All around you at Lagavulin, there are stories from the past, and while you’ll certainly hear some good ones in the bar, they can be told in other ways, just as convincingly. Here on Islay, if you want to know the story of a place, you don’t always need to ask a man or a woman. You can just ask the stones.
Ask the ruined, gaunt remains of Dunyvaig Castle, the guardian of Lagavulin Bay, for example. It looks as though it was once the sort of place that might have housed a few ghosts and even if it didn’t, what stories it has to tell.
The principal coastal castle of the Norse-Gael Kingdom of the Isles, Dunyvaig enjoyed a long, rich history that reached its zenith in 1314, a hundred and fifty years after the sudden death during an ill-advised invasion of the mainland of the most famous King of the Isles, Somerled.
In that year an armada of ships carrying the Sons of Somerled gathered beneath its watchful walls in Lagavulin Bay, then set sail in aid of the soon to be victorious Robert the Bruce, who duly defeated the English at Bannockburn in a battle that heralded the birth of modern Scotland.
Later building gave us the castle whose ruins we see today, but even its might was unable to resist two onslaughts in the early 17th century. The first took place during 1615, when after a long siege by royal forces under Sir Oliver Lambert the last remaining power of the Clan Donald Lords of the Isles was finally broken as the Campbells were given control over Islay.
Even then, peace was a while in coming. Later that same century, when garrisoned by Royalists during the Civil War, Dunyvaig fell victim to a second long siege in 1647 and was slighted by Sir David Leslie’s Covenanter army. By the time the Campbells reasserted their control in 1677, its ruins were of no further use, though the stones that remain still have a brooding presence at the entrance to the rocky bay.
The walls of Dunyvaig were not the first stones to rise here, or nearby. That honour most probably belongs to two standing stones that can still be seen half a mile to the northwest of the distillery, on the land that was once Lagavulin Farm.
One, still erect though leaning, now forms part of a long wall that runs from near the ruins of Ballynaughton More towards Druim Mor. Beyond it, lies another of similar size lying prone. The erect stone measures 3.50m in height. What was almost certainly the base of the fallen stone is buried under the wall of a small rectangular enclosure, and its length is 3.65m. When erect it probably stood with its longer axis aligned, like that of its partner, almost E and W.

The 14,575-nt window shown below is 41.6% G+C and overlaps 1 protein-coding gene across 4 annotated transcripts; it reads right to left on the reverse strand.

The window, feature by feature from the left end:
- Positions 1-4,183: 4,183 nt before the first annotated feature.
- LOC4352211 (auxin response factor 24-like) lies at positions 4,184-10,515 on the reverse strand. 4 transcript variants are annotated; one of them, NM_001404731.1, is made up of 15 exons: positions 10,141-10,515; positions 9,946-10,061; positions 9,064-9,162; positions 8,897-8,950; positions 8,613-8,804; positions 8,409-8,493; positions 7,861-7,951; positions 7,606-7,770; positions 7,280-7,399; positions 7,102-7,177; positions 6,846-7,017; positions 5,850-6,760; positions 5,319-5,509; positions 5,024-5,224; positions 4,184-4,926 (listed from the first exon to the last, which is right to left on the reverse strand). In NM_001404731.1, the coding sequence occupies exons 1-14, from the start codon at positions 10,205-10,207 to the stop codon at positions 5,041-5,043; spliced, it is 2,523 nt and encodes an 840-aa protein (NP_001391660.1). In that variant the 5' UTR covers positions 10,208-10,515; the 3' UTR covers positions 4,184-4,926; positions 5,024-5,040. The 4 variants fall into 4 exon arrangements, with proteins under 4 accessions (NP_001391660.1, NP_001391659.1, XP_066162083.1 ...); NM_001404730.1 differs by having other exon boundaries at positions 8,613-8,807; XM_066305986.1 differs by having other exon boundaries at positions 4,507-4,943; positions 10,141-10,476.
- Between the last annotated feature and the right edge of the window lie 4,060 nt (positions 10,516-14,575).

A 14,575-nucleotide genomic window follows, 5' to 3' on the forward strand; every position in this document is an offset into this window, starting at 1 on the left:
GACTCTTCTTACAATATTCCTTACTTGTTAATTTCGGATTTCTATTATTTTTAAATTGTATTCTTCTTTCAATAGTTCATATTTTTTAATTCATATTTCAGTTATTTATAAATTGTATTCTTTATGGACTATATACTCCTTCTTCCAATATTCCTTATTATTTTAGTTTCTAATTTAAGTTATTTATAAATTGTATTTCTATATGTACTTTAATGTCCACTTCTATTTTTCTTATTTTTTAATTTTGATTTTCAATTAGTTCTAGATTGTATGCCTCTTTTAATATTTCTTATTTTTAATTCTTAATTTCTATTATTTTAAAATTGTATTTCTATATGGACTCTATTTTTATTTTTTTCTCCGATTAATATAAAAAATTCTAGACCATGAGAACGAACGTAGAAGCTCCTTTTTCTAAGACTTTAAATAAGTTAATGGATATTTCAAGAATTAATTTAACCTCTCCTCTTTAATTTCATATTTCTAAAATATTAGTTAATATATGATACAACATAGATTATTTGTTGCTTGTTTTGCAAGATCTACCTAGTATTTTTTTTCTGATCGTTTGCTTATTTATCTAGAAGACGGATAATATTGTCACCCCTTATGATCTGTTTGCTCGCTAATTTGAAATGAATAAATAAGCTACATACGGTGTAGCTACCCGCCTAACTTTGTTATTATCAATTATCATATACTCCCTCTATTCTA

We cannot know its precise age, but there are many such standing stones on Islay, most of them near Lagavulin, which, with Killarow, was one of only two principal villages on the island in the early eighteenth century.
We can be more certain of the age of the famous cross at nearby Kildalton, which experts say is likely to date from the second half of the 8th century. It is held to be one of the finest early Christian crosses in Britain and the close relative of a group of three crosses on Iona.
Nine feet tall, this impressive piece is painstakingly carved from a single block of local stone, quite possibly by Iona craftsmen. On it you’ll find intricately interlaced carved reliefs and can still make out creatures such as fierce serpents, lions and birds. Biblical scenes appear in profusion on the reverse, where with care you can discern the Virgin and Child with angels, Cain murdering his brother Abel, Abraham about to sacrifice Isaac, and David killing the Lion.
Aside from its own meaning, what this stone also tells us is that Islay was a place of significance in early Christian times. The Irish missionary St. Columba most likely passed through on his way to Iona, as did his contemporary St. Moluag, who founded communities at Lismore, Rosemarkie and Mortlach. It is thought that distilling itself arrived on Islay with these Irish missionaries and survived in such communities here, as it did around the world, for many centuries.
Impressive, indeed, but at Lagavulin itself, there is a stone with a story more curious than all of these. It’s an early 19th century tombstone and by itself, it would be unremarkable. However, the really unusual thing about it is that it’s mounted on the gable of the filling-store. The story of how it got there starts with the passing of one Angus Johnston of Lagavulin.
Angus, who could possibly have been the father of Lagavulin’s founder John Johnston, lived in the village. His death was supposed to be followed by burial on the island of Texa, which lies just outside Lagavulin Bay. A tombstone was prepared and loaded into a boat to begin its short journey. However, so the story goes, it was too heavy, and when it broke the mooring chain of the boat for a second time the men entrusted with carrying it across thought better of it.
Angus was duly laid to rest on Texa, but his tombstone remained at Lagavulin, to be preserved in an unique way for posterity by being affixed to the gable end of the filling store. “Here lie the remains of Angus Johnston, late of Lagavulin, who died 1830 aged 86 years”, it proclaims. Well, they don’t quite lie here...
From a castle, to a gravestone. From the mystery of a standing stone, to the certainty of a cross. The stones of Lagavulin tell their stories with clarity, and tell us of many characters, though none of those stories turns out to be the ghost story we anticipated. In fact, it seems that the only lost spirit around here is Malt Mill. Ah, but that’s another story...